Wednesday, 28 March 2018
Commerce (Trade Descriptions) Amendment Bill 2018; Second Reading
That this bill be now read a second time.
The government is committed to bringing Australian border legislation into alignment with the country of origin labelling safe harbour defences under the Australian Consumer Law.
In 2017, the government enacted the Competition and Consumer Amendment (Country of Origin) Act 2017 to simplify and clarify the safe harbour defences under section 255 of schedule 2 of the Competition and Consumer Act. This is part of our broader reforms on country of origin labelling. These defences enable a person to make a claim about the origin of the goods sold domestically without contravening the provisions of schedule 2.
These defences are currently not available to importers who are required to apply a trade description on goods proposed to be imported into Australia.
The Commerce (Trade Descriptions) Amendment Bill 2018 would amend the Commerce (Trade Descriptions) Act 1905 to enable importers to make a claim about the origin of goods, similar to those permitted under the Australian Consumer Law, without contravening the offence against a false trade description.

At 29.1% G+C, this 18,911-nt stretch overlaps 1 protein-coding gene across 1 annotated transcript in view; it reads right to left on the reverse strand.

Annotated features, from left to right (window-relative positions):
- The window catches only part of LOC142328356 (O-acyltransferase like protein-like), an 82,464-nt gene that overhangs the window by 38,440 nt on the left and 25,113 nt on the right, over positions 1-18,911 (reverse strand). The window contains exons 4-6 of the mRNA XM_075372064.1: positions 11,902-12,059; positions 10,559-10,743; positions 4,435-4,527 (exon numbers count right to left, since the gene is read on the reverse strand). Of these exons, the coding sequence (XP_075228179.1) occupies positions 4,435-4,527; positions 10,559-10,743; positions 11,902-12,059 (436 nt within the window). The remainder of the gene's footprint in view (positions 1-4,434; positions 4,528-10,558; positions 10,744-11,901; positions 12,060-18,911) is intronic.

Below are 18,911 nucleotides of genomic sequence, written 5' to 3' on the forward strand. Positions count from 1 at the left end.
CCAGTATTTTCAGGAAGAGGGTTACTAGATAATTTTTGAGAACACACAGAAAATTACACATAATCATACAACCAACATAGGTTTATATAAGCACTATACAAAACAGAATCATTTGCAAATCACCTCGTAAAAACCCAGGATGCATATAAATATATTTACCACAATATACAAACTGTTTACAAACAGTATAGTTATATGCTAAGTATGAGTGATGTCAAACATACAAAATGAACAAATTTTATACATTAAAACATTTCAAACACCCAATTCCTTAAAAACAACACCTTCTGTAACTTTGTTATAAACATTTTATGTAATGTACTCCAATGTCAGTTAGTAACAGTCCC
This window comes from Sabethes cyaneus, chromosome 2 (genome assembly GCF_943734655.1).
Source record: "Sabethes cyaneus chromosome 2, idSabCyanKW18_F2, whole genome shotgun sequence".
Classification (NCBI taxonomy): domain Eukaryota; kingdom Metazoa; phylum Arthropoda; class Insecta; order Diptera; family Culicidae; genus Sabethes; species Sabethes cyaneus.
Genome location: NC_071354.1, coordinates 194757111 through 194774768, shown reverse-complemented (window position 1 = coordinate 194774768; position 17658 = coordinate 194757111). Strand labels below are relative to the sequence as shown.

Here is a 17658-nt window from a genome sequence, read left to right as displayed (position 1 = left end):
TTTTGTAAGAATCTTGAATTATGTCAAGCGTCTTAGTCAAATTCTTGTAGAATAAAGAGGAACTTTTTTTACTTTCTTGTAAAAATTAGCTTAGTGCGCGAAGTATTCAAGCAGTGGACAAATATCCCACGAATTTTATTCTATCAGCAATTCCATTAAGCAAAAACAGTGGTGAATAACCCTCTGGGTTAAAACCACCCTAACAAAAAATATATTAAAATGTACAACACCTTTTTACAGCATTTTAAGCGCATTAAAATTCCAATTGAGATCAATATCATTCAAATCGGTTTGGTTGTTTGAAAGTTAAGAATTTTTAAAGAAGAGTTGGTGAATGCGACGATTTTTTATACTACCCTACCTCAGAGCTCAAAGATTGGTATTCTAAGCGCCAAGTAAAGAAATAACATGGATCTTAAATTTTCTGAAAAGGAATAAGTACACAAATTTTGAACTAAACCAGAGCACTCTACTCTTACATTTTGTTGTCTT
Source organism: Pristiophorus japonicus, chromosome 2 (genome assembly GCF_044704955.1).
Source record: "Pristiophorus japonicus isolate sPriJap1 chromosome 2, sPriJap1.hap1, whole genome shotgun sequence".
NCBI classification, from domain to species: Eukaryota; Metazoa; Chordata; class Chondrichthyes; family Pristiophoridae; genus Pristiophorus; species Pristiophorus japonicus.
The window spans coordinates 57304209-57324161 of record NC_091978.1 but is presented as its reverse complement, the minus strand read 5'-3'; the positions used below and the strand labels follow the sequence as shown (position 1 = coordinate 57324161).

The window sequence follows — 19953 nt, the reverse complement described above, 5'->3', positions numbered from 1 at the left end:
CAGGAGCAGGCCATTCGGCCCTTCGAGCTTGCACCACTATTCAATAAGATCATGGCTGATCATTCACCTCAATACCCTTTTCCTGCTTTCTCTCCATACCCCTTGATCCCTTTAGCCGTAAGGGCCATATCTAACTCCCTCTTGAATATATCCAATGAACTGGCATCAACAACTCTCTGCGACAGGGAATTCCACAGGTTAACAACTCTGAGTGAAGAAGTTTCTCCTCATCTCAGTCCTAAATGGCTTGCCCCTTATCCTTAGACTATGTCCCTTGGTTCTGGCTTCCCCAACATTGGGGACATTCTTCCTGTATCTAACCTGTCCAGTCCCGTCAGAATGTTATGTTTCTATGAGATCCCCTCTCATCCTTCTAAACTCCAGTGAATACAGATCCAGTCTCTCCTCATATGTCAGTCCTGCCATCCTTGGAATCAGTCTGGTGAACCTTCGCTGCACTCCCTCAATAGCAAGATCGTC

The alignment would reduce the complexity of enforcing origin marking requirements at the border, allowing the Australian Border Force to focus compliance activities on goods that don't meet the safe harbour defences.
The bill would also insert an express head of power in the Commerce (Trade Descriptions) Act to enable the Commerce (Trade Descriptions) Regulation 2016 to be amended to incorporate information standards that are in force or existing from time to time. This is currently not possible without an express head of power.
As information standards are amended from time to time, the bill will enable the Commerce (Trade Descriptions) Regulation to be amended to automatically incorporate changes to information standards.
I commend the bill to the House.